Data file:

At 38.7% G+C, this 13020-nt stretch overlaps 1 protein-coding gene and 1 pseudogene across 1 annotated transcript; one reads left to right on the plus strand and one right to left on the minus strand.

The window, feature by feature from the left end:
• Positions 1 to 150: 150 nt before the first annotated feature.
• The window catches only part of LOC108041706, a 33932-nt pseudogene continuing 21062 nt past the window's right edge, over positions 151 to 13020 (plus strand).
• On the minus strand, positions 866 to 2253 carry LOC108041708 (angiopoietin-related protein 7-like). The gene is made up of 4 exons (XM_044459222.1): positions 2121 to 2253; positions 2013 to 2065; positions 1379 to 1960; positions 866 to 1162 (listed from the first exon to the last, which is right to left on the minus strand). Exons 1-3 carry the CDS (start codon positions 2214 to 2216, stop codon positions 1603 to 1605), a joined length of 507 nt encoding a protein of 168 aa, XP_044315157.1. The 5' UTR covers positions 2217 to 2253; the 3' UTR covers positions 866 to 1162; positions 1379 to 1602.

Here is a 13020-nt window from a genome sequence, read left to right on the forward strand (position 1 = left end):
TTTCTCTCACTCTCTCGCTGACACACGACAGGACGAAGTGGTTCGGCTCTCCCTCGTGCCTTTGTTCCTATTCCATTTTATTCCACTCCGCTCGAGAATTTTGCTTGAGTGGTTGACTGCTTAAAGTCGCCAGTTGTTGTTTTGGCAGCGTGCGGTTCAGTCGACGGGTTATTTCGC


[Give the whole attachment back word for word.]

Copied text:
At 38.7% G+C, this 13020-nt stretch overlaps 1 protein-coding gene and 1 pseudogene across 1 annotated transcript; one reads left to right on the plus strand and one right to left on the minus strand.

The window, feature by feature from the left end:
• Positions 1 to 150: 150 nt before the first annotated feature.
• The window catches only part of LOC108041706, a 33932-nt pseudogene continuing 21062 nt past the window's right edge, over positions 151 to 13020 (plus strand).
• On the minus strand, positions 866 to 2253 carry LOC108041708 (angiopoietin-related protein 7-like). The gene is made up of 4 exons (XM_044459222.1): positions 2121 to 2253; positions 2013 to 2065; positions 1379 to 1960; positions 866 to 1162 (listed from the first exon to the last, which is right to left on the minus strand). Exons 1-3 carry the CDS (start codon positions 2214 to 2216, stop codon positions 1603 to 1605), a joined length of 507 nt encoding a protein of 168 aa, XP_044315157.1. The 5' UTR covers positions 2217 to 2253; the 3' UTR covers positions 866 to 1162; positions 1379 to 1602.

Here is a 13020-nt window from a genome sequence, read left to right on the forward strand (position 1 = left end):
TTTCTCTCACTCTCTCGCTGACACACGACAGGACGAAGTGGTTCGGCTCTCCCTCGTGCCTTTGTTCCTATTCCATTTTATTCCACTCCGCTCGAGAATTTTGCTTGAGTGGTTGACTGCTTAAAGTCGCCAGTTGTTGTTTTGGCAGCGTGCGGTTCAGTCGACGGGTTATTTCGC